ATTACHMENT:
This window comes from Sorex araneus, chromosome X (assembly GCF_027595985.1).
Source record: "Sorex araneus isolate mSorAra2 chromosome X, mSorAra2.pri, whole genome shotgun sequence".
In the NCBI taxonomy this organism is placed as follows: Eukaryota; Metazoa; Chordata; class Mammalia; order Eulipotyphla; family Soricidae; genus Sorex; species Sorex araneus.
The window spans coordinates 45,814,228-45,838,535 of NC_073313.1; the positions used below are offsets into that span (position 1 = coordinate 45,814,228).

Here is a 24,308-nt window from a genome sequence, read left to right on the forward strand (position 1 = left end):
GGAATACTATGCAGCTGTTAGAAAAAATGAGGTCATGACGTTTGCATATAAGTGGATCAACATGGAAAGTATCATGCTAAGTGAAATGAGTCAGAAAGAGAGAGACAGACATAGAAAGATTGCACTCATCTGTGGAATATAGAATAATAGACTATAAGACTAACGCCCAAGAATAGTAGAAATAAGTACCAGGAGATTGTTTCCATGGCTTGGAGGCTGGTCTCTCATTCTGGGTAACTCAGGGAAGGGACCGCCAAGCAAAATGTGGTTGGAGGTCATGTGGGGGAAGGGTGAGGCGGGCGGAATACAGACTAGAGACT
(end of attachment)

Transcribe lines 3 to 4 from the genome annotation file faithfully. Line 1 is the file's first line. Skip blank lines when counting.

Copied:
In the NCBI taxonomy this organism is placed as follows: Eukaryota; Metazoa; Chordata; class Mammalia; order Eulipotyphla; family Soricidae; genus Sorex; species Sorex araneus.
The window spans coordinates 45,814,228-45,838,535 of NC_073313.1; the positions used below are offsets into that span (position 1 = coordinate 45,814,228).